Table of Contents
- This post contains affiliate links. Read more here.
- Not a substitute for professional veterinary help.
This article was reviewed by Dr. Sarah Nelson, DVM, on 9/12/2022.
As the hottest, driest days of summer roll around, seasonal wildfire smoke becomes an issue in many parts of the United States—raising questions about the health and safety implications for not just people but pets, too. Smoke inhalation in dogs is a problem as serious as it is for humans, which makes it a good idea to familiarize yourself with some tips, tricks, and signs to watch out for in your pup.
Luckily, many of the same precautions we’d take for ourselves apply to our furry family members. Read on for advice and tips if you (and your dog) live in an area affected by wildfire smoke.
Safety Tips for Dogs When the Air Quality Is Poor
The biggest danger to your pup comes from fine particles which can reach deep into the lungs and cause a variety of health issues, including eye irritation and chronic respiratory issues. The first step in keeping your dog safe from smoke inhalation is to know when to stay inside.
During fire season, make a habit of watching the air quality in your area. If it reaches levels you wouldn’t want to breathe, then it’s time to keep your dog inside, too.
Other precautions include:
- Closing all windows
- Using air conditioning, if possible, to help filter the air
- Keeping potty breaks short
- Avoiding long walks and other prolonged outdoor exercises
- Keeping your dog well hydrated
- Watching for signs of respiratory stress and eye inflammation—and if your pet shows symptoms, seeing a veterinarian immediately
Which Dogs Have More Risk for Respiratory Distress From Smoke Inhalation?
Just as young children and senior citizens are more at risk for harm from breathing wildfire smoke, so too are certain dogs more likely to experience acute illness as a result of poor air quality. These include:
- Any dog with asthma or bronchitis
- Brachycephalic dogs like Bulldogs, Boston Terriers, and Pugs
- Puppies and senior dogs
Signs of Mild Smoke Exposure
These signs may be more severe if your dog has one of the predisposing factors mentioned above. Don’t hesitate to take your dog to the vet if you’re concerned or your dog appears to be in distress.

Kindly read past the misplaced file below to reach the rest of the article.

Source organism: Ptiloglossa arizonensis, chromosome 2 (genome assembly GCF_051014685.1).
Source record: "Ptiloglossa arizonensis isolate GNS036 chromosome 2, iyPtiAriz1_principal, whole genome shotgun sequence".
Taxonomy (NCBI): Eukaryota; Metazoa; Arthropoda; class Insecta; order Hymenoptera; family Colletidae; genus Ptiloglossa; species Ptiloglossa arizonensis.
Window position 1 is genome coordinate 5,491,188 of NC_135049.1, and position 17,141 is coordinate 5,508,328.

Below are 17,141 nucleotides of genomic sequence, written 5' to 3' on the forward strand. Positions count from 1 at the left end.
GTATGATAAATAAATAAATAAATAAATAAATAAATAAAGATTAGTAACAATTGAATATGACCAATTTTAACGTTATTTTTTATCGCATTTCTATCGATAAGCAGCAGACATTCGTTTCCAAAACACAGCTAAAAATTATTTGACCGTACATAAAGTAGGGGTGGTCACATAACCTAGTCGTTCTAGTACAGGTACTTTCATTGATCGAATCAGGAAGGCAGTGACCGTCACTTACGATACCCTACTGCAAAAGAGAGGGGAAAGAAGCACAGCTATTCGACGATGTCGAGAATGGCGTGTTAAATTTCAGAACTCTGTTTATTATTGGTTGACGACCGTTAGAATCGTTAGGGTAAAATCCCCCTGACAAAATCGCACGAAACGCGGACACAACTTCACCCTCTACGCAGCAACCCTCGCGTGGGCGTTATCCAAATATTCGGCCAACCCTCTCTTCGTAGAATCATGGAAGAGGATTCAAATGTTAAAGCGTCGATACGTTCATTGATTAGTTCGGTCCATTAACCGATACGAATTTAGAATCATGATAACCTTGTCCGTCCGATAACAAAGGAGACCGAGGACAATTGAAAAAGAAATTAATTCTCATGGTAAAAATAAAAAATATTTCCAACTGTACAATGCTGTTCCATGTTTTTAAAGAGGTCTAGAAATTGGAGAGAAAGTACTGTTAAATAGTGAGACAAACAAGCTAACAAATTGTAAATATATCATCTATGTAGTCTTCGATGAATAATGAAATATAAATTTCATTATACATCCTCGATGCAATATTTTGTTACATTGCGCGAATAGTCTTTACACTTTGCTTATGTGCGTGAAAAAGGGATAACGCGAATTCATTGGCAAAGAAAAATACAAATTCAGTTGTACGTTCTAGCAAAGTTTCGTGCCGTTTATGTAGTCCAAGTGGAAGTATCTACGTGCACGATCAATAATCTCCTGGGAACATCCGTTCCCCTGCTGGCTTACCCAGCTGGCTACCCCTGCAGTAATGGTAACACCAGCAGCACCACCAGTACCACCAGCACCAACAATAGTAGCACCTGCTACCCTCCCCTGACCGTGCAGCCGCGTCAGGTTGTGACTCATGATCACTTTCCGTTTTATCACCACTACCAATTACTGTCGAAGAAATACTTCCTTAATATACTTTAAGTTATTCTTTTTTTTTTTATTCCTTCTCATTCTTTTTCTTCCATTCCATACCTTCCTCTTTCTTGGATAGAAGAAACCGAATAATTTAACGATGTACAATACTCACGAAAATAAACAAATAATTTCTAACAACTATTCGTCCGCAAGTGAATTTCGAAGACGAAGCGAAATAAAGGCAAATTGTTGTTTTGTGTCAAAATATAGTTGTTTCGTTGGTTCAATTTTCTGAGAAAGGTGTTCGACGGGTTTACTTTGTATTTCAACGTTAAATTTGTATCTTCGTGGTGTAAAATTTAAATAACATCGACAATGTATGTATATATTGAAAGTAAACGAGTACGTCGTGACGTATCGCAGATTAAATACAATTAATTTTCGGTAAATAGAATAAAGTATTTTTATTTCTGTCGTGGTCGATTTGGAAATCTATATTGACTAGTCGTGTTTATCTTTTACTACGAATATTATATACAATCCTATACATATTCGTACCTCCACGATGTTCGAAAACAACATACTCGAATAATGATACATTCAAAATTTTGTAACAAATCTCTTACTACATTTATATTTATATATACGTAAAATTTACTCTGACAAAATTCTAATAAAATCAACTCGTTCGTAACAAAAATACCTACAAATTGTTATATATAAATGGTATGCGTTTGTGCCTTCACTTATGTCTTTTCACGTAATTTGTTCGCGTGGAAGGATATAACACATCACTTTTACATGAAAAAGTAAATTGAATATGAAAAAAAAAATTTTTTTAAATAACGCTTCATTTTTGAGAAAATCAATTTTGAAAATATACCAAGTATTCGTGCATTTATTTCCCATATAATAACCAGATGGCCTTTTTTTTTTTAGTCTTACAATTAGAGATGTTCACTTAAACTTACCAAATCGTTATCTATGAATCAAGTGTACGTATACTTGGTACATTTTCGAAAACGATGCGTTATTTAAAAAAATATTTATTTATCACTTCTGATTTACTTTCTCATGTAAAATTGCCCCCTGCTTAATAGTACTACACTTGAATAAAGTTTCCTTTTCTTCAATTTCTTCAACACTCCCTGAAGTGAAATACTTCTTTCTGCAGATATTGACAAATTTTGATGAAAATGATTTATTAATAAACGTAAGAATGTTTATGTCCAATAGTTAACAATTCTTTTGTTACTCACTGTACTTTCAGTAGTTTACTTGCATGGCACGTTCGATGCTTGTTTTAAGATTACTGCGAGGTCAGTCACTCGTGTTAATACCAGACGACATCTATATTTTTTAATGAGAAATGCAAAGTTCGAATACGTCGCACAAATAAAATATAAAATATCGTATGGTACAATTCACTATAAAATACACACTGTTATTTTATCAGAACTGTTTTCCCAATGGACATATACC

- Increased or chronic coughing
- Increased sneezing
- Red, squinty, or runny eyes
More Severe Side Effects of Smoke Inhalation in Dogs
While rare, these symptoms are particularly alarming. They’re more likely to show up if your dog is inhaling vast quantities of smoke or is in very close proximity to a fire.
- Disorientation or confusion
- Difficulty breathing
- Weakness or lethargy
- Uncoordinated walking/inability to stand
- Excessive salivation
- Prolonged open-mouthed breathing
- Swelling of the mouth or upper airway
- Vomiting or loss of appetite
If your pet is experiencing any of these symptoms, especially breathing troubles, see your veterinarian or visit an emergency vet right away.
Should My Dog Be Wearing a Mask?
Some pet parents have turned to air masks for their dogs to protect them from everything from smog and wildfire smoke to COVID-19, but in general, masks should only be considered in severe situations such as being in direct proximity to a wildfire. In non-severe situations, masks may present risks that are even more dangerous than breathing poor quality air.
Masks can prevent your dog from panting which may increase their rise of heat related injuries such as heat stroke. Dogs should only wear masks for short periods of time, so be sure to check the manufacturer’s recommendations about how long the mask can be safely worn and how often the filters need to be replaced.
Masks are not recommended for brachycephalic dogs, senior pets, or dogs with underlying respiratory issues such as asthma because they may struggle to breathe while wearing one.
What About When Your Dog Has to Go Outside?
When circumstances force the occasional trip outside, keep potty breaks short and avoid long walks and other prolonged outdoor exercises.
It’s also important to give your pet a thorough check once you’re back indoors. Vets recommend wiping their fur down, paying particular attention to their mouth and eyes, to remove ash or smoke particles.
Indoor Activities to Keep Your Dog Busy
If you live in an area affected by wildfire smoke, it’s a great time to focus on indoor activities. You could brush up on your dog’s training, try enrichment games, or get help from a local pet sitter or in-home daycare to keep your dog busy in the absence of outdoor walks.
Indoor “exercise” for your dog can include:
- Puzzle toys like the classic KONG or an IQ puzzle
- Fetch and tug
- Teaching tricks
- Brushing up on basic training
If you’re feeling ambitious, or if your dog is of the herding variety (like Cattle dogs, Shepherds, and Collies), these activities take indoor games to the next level:
- Flirt pole sessions
- Obstacle courses
- Indoor agility
- Indoor doggy exercise equipment
The Bottom Line
Stay safe out there! When the air quality is poor, keep your pup indoors as much as possible and watch for the signs of excessive smoke inhalation in dogs. Extra couch snuggles with your pet are never a bad idea, either. Just saying.